Sharp eyes $100m US commercial opportunity

SmartStorage, the Sharp energy storage system, is being targeted at commercial and industrial customers as Sharp see no value in the utility and residential energy storage markets for now.

SmartStorage, the Sharp energy storage system, is being targeted at the commercial market as Sharp see no value in utility and residential energy storage in the US for now. Photo credit: Miyuki Meinaka

Sharp is aiming to make around USD$100m from the commercial energy storage market in the next couple of years, according to a senior US executive.

Sharp’s Energy Systems and Services Group general manager and founder, Carl Mansfield, told Energy Storage Report the company already has a pipeline of up to 400 customer sites under review.

Last week the electronics giant unveiled a 30kW installation with Baker Electric, one of its US energy storage channel partners.

Sharp, which launched its SmartStorage product line last year, is also eyeing expansion of its US-based energy storage products into Japan, Mansfield said. “We are in the process of adapting this product for the Japanese market,” he confirmed.

He said Sharp believes there is “a pretty big opportunity for commercial demand response based on batteries.”
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Why you might want to give up this year’s profit

A handful of manufacturers may bet on market share this year and lower battery prices –or electric vehicle manufacturers could force price reductions.

Will battery companies bet on market share and lower battery prices, or could electric vehicle makers force reductions? We ask ABB. Photo credit: Tesla battery, Wesley Fryer

A handful of battery makers could force an industry showdown this year by taking a long-term bet on market dominance and lowering prices. And if they do not, there is a good chance automakers may force price reductions anyway. Industry watchers believe the battery market is reaching a tipping point similar to that seen a few years ago in the photovoltaic (PV) solar sector, where one or two players could trigger a wave of consolidation by launching cut-price products.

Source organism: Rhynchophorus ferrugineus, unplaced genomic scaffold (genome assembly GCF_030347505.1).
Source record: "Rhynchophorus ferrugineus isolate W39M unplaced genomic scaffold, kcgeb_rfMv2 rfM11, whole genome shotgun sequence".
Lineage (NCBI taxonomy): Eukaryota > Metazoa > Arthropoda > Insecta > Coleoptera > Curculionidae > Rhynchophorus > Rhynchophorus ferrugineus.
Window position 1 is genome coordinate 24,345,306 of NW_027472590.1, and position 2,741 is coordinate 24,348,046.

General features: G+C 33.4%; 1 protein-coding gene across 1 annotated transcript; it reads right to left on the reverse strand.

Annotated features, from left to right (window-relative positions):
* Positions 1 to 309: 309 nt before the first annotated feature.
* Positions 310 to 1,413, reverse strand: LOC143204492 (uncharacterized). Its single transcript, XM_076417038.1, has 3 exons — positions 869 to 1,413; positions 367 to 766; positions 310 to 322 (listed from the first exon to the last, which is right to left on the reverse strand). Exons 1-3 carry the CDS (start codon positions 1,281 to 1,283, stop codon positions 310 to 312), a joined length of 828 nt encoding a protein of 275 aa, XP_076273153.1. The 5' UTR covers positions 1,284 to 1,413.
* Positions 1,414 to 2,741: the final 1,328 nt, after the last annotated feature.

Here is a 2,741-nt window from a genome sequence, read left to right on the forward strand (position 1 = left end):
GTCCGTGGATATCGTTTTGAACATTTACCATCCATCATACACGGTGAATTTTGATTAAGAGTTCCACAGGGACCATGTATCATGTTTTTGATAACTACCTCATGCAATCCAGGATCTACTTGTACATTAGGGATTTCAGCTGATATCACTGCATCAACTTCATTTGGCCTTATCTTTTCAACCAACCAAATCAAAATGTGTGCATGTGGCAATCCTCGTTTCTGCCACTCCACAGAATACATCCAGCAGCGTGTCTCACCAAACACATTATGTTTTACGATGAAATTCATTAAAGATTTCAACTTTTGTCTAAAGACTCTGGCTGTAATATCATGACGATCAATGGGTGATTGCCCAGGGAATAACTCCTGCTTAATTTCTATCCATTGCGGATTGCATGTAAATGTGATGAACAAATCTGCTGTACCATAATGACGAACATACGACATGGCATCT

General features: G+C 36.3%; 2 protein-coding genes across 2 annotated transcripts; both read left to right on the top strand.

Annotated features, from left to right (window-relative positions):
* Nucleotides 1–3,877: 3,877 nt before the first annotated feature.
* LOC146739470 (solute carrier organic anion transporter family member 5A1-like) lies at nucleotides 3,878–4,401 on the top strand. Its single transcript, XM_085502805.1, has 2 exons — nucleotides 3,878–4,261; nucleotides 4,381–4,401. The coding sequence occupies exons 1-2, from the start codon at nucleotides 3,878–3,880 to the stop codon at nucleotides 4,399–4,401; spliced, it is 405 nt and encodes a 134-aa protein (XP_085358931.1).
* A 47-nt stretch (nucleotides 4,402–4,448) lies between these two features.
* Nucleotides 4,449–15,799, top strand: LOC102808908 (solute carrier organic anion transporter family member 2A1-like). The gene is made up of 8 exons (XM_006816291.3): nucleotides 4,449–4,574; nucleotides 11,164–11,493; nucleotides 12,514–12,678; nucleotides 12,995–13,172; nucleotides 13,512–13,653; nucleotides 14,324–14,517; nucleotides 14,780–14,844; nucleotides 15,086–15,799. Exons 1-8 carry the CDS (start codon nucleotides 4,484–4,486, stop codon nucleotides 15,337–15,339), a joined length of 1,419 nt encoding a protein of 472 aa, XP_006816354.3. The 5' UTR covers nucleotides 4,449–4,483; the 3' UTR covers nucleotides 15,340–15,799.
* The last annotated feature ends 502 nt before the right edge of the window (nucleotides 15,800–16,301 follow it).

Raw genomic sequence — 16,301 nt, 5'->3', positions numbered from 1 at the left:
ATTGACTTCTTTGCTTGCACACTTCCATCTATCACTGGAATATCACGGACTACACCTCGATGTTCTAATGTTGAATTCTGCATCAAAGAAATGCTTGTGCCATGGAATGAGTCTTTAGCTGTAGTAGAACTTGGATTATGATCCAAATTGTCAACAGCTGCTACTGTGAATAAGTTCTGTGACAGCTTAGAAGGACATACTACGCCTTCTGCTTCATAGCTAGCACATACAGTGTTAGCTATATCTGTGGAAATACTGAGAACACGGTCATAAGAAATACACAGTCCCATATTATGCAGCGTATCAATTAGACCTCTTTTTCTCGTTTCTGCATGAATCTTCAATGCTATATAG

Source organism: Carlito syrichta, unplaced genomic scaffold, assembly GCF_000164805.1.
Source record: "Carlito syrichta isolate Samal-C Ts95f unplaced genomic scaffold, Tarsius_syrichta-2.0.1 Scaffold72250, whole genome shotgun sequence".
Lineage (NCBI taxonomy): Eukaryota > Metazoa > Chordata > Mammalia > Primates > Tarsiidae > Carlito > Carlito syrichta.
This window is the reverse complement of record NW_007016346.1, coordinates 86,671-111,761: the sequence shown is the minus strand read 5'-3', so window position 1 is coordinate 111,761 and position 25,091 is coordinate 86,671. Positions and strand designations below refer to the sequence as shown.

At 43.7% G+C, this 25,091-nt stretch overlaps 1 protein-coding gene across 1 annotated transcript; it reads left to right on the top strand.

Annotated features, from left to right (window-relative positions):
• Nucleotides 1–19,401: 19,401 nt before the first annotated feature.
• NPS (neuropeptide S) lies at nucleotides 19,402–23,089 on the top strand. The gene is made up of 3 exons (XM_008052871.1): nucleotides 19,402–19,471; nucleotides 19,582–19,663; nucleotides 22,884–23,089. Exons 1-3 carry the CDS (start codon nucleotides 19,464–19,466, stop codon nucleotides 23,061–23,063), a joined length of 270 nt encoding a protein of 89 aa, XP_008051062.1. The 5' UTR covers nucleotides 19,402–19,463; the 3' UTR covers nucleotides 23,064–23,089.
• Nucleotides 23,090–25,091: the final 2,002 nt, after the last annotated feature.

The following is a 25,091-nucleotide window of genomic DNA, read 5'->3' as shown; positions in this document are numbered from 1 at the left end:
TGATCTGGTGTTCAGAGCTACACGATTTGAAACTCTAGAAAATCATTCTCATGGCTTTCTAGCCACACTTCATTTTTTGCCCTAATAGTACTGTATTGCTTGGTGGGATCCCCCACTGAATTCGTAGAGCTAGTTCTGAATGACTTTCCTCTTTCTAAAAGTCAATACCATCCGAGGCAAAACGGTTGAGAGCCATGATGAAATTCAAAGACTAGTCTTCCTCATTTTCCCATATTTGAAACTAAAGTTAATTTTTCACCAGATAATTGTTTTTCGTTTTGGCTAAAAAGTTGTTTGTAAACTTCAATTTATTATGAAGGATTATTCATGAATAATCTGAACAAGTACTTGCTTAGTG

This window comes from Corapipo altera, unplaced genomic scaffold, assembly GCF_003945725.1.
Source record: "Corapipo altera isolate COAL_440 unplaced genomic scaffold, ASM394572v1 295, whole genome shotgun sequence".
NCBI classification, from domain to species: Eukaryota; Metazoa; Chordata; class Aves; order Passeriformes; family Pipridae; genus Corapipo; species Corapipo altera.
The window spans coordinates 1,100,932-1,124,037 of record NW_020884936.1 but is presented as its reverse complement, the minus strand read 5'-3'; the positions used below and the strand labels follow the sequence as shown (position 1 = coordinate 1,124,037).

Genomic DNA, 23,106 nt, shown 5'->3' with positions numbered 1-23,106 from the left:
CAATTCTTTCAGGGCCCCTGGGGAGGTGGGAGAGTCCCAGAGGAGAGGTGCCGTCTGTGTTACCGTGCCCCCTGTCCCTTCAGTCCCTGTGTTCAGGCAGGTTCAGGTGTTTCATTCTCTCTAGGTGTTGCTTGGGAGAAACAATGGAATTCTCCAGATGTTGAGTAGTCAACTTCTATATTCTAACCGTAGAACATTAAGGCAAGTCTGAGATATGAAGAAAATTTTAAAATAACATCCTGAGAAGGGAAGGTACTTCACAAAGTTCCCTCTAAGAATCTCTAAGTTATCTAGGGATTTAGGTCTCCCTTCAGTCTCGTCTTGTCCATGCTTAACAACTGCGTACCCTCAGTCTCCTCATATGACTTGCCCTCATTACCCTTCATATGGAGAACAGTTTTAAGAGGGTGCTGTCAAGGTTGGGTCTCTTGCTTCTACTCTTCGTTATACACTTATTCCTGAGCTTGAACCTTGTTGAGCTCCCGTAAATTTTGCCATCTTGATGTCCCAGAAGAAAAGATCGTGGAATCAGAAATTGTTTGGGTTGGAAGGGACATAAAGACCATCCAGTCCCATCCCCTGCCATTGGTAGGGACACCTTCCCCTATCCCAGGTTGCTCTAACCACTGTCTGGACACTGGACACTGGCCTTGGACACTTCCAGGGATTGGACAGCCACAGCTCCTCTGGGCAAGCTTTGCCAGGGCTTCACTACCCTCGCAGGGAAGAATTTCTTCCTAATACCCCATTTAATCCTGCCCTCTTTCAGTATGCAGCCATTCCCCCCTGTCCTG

The issue is which manufacturers will be willing to sacrifice their short-term profits in exchange for market share, believes Hans Streng, senior vice president and general manager of the electric vehicle charging infrastructure product group at ABB. “Right now the prices set the volumes in the battery market, not the other way around,” he says.

“It’s a strategic choice for battery manufacturers whether they want to open up the market for themselves or wait for change to happen for them.”
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Tesla buys new batteries, opens plant

herlands, Belgium, France and Germany are starting to receive the first European Model S cars. Photo credit: Tesla Motors

European customers in Netherlands, Belgium, France and Germany are starting to receive Model S cars. Photo credit: Tesla Motors

Samsung SDI is to supply Tesla Motors with the lithium-ion cells that power the company’s Model S electric vehicles, reports Ecopreneurist. Samsung thus joins Panasonic in providing batteries to the car company, which expects 21,000 electric vehicle sales this year and more than twice that in 2014.
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Britain boasts the biggest battery

Britain is a small island full of big surprises, not least when it comes to renewable energy. Pursuing a policy that some would call pluralistic, others opportunistic and some incoherent, the current administration has embraced fracking a week after opening Europe’s biggest offshore wind farm. Now comes another surprise at an electricity substation at Leighton Buzzard, in the county of Bedfordshire.
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Samsung & Xtreme Power develop energy storage

Samsung and Xtreme Power have been chosen by the US Department of Energy-backed Center for the Commercialization of Electric Technologies to install a 1MW/1MWh lithium ion-based battery energy storage system at the Reese Technology Center in Texas as part of a smart grid project, reports Electric Light & Power.

The USD$27 million for the demonstration project will be provided by partners and the US Department of Energy, and will focus on combining utility-scale energy storage with wind energy. Possible uses for the system would include mitigating intermittent fluctuations of a number of nearby wind turbines, regulating the distribution bus voltage, serving as spinning reserve, and providing frequency support during the loss of generation.